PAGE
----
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Why For All Mankind's Space Scenes Look So Realistic - Exclusive

Technically, For All Mankind is a sci-fi show. The Apple TV+ series, which was co-created by Battlestar Galactica's Ronald D. Moore, is set in a universe in which Russian cosmonauts beat America's Apollo 11 to the Moon, fundamentally changing the course of the Space Race and the Cold War.

However, For All Mankind isn't set on a distant world in some far-off galaxy. It takes place on an Earth very much like ours, with (mostly) the same technology that real-life astronauts used in the early '70s. For All Mankind isn't just making stuff up — all the space-faring tech on the show is based on the real thing.

Actress Krys Marshall, who plays astronaut Danielle Poole on the series, recently spoke with Looper about how For All Mankind's crew ensures that the show's outer space sequences are as accurate as possible. "Each thing that we do in every sequence is as real as it can be," Marshall said. "We're not just pressing buttons."

Of course, Marshall and her castmates aren't astronauts, but they've learned from someone who is. Garrett Reisman, a former astronaut who was part of the first spacewalk on the International Space Station, serves as an advisor on For All Mankind and doles out advice to the cast. Marshall said of Reisman, "He teaches us everything from how to pronounce the different terms to how to move when we're on the Moon."

For the series, Reisman is joined by technical advisors Michael and Denise Okuda, who have worked both with NASA and on science fiction series like Star Trek. "We've got a really competent group that keep us honest," Marshall said. Advising the cast of For All Mankind is a full-time job, too. As Marshall shared, "We're also able to group text, call and email. If we're at home working on something and it doesn't make sense, they explain it to us."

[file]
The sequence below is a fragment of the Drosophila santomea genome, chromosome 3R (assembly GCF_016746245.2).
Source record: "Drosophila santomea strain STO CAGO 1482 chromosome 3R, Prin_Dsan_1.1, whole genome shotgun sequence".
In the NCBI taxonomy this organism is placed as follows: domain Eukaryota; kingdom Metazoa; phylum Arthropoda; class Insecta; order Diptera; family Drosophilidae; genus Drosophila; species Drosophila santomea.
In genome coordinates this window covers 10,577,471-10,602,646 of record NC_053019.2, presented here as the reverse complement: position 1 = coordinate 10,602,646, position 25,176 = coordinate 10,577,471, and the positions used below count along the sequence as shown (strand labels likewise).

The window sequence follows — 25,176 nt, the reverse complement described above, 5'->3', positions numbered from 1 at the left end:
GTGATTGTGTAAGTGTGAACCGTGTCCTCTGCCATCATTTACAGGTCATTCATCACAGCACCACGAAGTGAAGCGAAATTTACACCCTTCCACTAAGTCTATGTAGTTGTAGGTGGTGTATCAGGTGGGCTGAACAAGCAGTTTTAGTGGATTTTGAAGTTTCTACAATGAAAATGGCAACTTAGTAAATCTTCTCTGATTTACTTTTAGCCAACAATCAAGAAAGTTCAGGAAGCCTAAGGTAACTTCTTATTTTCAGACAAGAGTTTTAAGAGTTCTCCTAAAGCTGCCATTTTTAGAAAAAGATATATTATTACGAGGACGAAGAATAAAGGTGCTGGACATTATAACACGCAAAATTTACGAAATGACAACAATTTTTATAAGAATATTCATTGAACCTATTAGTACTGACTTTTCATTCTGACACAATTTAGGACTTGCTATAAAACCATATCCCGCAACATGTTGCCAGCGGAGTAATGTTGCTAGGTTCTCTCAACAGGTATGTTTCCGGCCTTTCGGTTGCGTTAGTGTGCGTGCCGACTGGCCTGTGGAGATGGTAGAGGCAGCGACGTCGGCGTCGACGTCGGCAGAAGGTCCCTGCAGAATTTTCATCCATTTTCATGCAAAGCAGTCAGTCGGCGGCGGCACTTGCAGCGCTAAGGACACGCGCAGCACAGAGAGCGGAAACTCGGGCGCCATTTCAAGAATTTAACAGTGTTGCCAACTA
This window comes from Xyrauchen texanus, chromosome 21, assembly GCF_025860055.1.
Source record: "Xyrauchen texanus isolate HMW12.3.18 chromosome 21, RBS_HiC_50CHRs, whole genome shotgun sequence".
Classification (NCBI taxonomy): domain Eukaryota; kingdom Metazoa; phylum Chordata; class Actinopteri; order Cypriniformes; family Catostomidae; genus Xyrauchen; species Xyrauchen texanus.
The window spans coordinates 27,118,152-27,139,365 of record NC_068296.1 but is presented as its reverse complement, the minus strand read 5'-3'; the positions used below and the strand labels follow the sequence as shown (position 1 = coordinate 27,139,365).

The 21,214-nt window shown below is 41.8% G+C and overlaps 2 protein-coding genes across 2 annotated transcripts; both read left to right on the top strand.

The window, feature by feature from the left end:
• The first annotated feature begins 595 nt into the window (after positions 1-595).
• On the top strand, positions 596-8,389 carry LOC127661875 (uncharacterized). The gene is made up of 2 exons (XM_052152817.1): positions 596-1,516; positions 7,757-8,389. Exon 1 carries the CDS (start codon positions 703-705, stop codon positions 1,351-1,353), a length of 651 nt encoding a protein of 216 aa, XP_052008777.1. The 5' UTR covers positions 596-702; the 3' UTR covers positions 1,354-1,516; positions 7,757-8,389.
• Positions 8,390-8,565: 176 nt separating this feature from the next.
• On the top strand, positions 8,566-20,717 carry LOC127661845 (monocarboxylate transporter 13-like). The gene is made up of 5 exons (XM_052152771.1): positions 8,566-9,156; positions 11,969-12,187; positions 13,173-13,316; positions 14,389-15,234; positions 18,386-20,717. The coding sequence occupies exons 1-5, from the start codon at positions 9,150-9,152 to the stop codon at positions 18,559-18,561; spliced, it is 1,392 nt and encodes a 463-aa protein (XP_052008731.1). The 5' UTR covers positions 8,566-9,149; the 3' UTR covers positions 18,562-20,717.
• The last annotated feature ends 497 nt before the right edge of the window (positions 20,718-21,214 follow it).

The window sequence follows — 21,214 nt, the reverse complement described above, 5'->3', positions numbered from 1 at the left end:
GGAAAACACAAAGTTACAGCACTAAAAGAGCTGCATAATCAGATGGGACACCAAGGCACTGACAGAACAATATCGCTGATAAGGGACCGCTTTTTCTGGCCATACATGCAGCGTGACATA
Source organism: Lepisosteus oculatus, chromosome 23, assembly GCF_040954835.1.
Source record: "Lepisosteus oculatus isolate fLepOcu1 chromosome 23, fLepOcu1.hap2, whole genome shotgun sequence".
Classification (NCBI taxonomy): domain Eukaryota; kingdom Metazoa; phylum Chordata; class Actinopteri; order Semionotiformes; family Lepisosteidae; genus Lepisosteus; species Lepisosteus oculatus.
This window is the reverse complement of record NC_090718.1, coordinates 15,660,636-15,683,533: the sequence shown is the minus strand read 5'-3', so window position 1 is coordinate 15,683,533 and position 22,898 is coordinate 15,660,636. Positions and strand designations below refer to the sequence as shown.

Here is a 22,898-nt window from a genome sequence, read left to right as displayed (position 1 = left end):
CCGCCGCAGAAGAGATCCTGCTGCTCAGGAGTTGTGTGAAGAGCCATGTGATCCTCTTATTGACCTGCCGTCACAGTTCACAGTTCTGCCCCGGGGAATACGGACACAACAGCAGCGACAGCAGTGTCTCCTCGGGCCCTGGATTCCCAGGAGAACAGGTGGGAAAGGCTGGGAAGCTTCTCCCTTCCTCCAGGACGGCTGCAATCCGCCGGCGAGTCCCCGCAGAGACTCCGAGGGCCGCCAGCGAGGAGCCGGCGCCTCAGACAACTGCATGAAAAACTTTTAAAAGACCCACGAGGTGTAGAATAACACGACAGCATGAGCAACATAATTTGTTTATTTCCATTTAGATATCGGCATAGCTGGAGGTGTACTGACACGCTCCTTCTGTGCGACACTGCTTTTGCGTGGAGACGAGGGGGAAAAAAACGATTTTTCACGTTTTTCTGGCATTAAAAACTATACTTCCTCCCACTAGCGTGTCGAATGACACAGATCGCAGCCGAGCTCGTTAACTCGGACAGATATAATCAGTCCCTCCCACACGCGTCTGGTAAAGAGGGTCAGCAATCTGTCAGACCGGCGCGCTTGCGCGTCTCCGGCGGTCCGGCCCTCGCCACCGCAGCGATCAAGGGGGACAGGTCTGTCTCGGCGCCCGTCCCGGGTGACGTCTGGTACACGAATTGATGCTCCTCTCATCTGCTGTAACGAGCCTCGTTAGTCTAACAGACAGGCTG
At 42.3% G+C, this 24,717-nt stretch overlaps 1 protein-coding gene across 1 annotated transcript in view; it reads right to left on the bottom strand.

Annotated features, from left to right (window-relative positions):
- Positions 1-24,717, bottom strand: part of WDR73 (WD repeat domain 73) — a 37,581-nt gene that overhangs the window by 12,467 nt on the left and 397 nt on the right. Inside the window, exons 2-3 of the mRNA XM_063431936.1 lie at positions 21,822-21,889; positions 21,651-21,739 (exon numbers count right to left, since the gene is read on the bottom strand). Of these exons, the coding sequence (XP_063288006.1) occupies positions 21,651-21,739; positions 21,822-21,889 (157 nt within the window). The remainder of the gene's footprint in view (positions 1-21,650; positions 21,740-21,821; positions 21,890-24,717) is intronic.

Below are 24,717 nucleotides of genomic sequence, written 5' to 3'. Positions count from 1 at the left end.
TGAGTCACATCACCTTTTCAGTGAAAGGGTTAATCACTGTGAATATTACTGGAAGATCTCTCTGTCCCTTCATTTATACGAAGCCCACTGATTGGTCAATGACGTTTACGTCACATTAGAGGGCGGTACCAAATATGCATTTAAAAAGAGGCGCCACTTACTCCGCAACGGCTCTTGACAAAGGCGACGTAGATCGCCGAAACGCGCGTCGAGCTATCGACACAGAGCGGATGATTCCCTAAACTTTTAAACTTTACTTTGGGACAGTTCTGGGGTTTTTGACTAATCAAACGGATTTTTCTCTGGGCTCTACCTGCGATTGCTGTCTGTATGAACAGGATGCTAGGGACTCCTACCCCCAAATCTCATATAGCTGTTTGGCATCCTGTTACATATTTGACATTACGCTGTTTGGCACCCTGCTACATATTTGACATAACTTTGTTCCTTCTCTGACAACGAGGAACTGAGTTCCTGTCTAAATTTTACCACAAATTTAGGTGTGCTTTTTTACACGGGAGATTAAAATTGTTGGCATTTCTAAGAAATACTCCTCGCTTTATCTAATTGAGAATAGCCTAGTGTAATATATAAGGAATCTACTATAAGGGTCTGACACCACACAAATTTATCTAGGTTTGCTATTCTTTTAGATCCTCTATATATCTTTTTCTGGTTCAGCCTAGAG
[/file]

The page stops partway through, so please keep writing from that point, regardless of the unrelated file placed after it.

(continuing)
As far as scenes on the Moon or in the lunar Jamestown base are concerned, production sometimes uses a combination of wire work and CGI to simulate the low-gravity environment, but normally the solutions are a lot simpler. Most of the time, the cast just moves differently. "When we're walking on the surface of the moon we do a bunny hop," Marshall asid. "A 'skip-to-the-loo' that makes it look like we're in low gravity." That's all there is to it.

How Krys Marshall got into character

For All Mankind's devotion to authenticity isn't limited to its space scenes. In order to prepare to play Dani, Marshall took a deep dive into the history of the Space Race as well as the culture and history of the '60s and '70s.

"I didn't have a great understanding of what the Cold War was when I started this project, and so I had to play a quick game of catch up," Marshall said. To do so, she binged documentaries as well as films like The Right Stuff, Apollo 13, From the Earth to the Moon, and even sci-fi projects like Ad Astra.

But, like Marshall noted, there's more to Danielle than her job. "She's a woman, she's a wife, and she's living in the post-civil rights era," the actress stated. And so, Marshall immersed herself in old R&B recordings from the era, including songs by Aretha Franklin and Diana Ross. She researched Malcom X, Martin Luther King Jr., and the civil rights movement. "Our story doesn't touch on that because we began in 1969, but I imagine that Dani had her hand in that as well," Marshall explained.

While For All Mankind has explored social issues like addiction, gender discrimination, and PTSD, its first season only briefly touches on race. That's going to change with season 2, Marshall said, as Danielle, the first black astronaut in the For All Mankind universe, will be front and center in that collection of episodes.

"Unfortunately for Dani — and the same is true for me — everything that she does is filtered through the lens of being a woman and being a black woman," Marshall said. "We definitely address that later. I won't say how much and how, but it's going to be good."

For All Mankind's dedication to exploring real-life problems as well as the cosmos is another way that the Apple TV+ series grounds itself. The show may not take place in our reality, but it captures everything that makes the actual America unique. As Marshall said of For All Mankind, "Our show, in my opinion, is the epitome of what is really beautiful about our country."

To Marshall, that's one of the show's big strengths: "I think that the terms 'patriotism' or 'American pride' have become bastardized by a really small minority. I think that a show like ours can bring back to the true essence of what it means to be proud to be an American."

For All Mankind's first season is currently available on Apple TV+. Season 2 is filming now.